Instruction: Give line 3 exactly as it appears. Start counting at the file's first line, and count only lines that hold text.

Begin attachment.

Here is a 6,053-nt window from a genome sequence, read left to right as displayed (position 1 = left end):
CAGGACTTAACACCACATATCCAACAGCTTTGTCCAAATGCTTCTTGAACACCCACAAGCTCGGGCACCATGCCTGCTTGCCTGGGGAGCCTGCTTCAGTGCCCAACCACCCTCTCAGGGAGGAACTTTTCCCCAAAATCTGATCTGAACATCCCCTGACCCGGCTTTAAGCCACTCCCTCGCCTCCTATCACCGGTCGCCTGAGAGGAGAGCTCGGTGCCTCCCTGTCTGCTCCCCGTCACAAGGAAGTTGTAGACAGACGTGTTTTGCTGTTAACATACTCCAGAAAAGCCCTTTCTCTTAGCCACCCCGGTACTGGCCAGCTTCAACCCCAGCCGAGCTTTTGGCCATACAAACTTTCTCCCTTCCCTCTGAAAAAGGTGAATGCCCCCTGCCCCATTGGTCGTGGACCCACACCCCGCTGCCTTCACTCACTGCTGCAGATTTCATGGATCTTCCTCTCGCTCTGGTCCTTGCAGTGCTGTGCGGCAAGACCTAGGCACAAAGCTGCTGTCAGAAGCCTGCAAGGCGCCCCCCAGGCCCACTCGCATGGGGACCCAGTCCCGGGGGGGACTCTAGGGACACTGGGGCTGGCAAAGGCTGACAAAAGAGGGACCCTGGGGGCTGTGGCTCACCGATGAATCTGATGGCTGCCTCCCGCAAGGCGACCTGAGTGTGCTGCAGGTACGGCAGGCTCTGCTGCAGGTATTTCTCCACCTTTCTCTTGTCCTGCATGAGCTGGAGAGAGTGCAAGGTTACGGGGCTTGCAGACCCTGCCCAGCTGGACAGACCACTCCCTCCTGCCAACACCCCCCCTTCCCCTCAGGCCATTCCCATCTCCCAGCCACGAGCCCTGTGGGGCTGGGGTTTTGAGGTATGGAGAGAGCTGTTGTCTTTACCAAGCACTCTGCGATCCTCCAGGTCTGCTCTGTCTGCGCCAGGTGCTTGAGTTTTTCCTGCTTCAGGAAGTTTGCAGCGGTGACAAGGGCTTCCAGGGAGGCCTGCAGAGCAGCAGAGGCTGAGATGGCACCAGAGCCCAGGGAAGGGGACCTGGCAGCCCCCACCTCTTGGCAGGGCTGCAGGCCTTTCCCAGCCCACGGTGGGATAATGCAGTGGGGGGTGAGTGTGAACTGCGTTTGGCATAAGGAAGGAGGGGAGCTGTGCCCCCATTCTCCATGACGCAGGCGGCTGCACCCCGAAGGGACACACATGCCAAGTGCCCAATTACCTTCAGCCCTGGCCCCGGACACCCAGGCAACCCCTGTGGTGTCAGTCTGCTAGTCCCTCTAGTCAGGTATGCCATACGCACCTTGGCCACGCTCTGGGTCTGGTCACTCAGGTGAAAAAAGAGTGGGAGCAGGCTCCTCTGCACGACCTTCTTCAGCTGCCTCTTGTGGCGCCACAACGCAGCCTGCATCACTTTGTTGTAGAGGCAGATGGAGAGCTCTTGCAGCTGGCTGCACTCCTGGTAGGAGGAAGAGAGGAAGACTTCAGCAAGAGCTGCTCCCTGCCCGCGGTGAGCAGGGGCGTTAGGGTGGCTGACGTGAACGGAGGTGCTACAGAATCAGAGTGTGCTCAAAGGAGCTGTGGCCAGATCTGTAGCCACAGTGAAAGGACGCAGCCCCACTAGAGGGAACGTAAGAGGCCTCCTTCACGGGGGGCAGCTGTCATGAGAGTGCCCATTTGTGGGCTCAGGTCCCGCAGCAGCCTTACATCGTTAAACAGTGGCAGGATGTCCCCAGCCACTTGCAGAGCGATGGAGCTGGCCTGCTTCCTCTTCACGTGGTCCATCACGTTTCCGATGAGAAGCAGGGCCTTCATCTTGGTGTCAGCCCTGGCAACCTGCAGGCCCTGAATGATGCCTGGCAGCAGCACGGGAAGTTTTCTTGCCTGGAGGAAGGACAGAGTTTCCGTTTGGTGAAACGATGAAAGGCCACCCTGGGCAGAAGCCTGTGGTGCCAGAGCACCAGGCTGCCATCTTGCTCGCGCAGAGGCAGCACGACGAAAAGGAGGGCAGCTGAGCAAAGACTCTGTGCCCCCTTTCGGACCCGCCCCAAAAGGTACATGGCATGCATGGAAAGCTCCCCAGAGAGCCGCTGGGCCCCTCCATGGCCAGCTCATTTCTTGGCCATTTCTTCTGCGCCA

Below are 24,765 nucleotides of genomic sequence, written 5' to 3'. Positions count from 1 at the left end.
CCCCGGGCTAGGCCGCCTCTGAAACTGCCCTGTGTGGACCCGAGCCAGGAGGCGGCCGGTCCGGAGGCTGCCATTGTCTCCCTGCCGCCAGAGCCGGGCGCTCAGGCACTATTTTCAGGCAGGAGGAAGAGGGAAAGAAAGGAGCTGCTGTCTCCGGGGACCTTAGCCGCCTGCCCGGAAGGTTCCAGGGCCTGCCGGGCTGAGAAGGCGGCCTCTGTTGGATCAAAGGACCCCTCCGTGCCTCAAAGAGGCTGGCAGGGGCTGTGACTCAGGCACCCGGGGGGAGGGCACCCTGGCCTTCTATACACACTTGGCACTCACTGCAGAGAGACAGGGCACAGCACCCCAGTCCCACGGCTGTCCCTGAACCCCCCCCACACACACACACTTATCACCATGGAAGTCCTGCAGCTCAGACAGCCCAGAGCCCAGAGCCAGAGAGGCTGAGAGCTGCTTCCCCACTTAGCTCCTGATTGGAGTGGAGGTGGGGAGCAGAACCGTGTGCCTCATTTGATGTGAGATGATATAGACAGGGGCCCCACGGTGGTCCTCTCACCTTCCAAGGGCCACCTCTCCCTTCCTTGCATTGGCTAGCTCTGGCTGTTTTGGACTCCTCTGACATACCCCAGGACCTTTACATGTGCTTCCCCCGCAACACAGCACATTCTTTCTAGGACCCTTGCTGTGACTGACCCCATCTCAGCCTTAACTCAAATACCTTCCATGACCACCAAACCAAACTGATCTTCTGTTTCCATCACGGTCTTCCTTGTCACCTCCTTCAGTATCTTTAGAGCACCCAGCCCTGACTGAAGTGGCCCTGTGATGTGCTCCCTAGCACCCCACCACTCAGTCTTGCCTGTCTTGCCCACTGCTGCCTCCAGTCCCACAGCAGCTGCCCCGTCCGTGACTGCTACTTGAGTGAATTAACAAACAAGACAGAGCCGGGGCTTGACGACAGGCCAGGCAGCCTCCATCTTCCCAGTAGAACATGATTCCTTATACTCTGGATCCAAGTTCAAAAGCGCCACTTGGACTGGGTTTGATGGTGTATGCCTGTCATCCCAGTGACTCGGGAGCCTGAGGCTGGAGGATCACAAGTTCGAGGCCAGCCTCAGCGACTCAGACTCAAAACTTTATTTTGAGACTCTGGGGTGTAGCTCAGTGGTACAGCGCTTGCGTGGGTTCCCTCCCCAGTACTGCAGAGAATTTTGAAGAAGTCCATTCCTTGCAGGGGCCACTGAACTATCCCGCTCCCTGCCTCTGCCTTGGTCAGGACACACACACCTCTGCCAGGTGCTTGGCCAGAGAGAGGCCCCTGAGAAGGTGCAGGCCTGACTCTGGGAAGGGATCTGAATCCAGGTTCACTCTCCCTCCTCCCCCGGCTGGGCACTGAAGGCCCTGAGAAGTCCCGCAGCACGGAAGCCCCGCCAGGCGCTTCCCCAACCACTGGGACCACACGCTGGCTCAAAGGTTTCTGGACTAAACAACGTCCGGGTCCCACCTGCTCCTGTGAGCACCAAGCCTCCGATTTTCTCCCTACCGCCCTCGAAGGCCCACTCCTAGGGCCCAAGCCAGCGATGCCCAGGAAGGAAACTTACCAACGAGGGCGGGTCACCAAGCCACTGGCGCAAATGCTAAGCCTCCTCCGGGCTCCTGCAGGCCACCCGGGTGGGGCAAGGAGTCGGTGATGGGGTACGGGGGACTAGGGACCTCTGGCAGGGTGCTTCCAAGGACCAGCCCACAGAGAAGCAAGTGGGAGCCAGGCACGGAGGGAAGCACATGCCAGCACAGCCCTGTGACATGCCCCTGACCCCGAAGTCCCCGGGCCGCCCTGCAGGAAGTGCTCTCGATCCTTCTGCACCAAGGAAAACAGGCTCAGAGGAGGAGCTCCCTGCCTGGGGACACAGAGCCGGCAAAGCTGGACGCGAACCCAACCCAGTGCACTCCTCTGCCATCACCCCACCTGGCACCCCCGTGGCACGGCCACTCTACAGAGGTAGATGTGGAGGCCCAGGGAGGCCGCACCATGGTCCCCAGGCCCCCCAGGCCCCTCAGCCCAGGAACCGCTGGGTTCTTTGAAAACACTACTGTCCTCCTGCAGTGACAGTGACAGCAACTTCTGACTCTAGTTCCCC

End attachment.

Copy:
Below are 24,765 nucleotides of genomic sequence, written 5' to 3'. Positions count from 1 at the left end.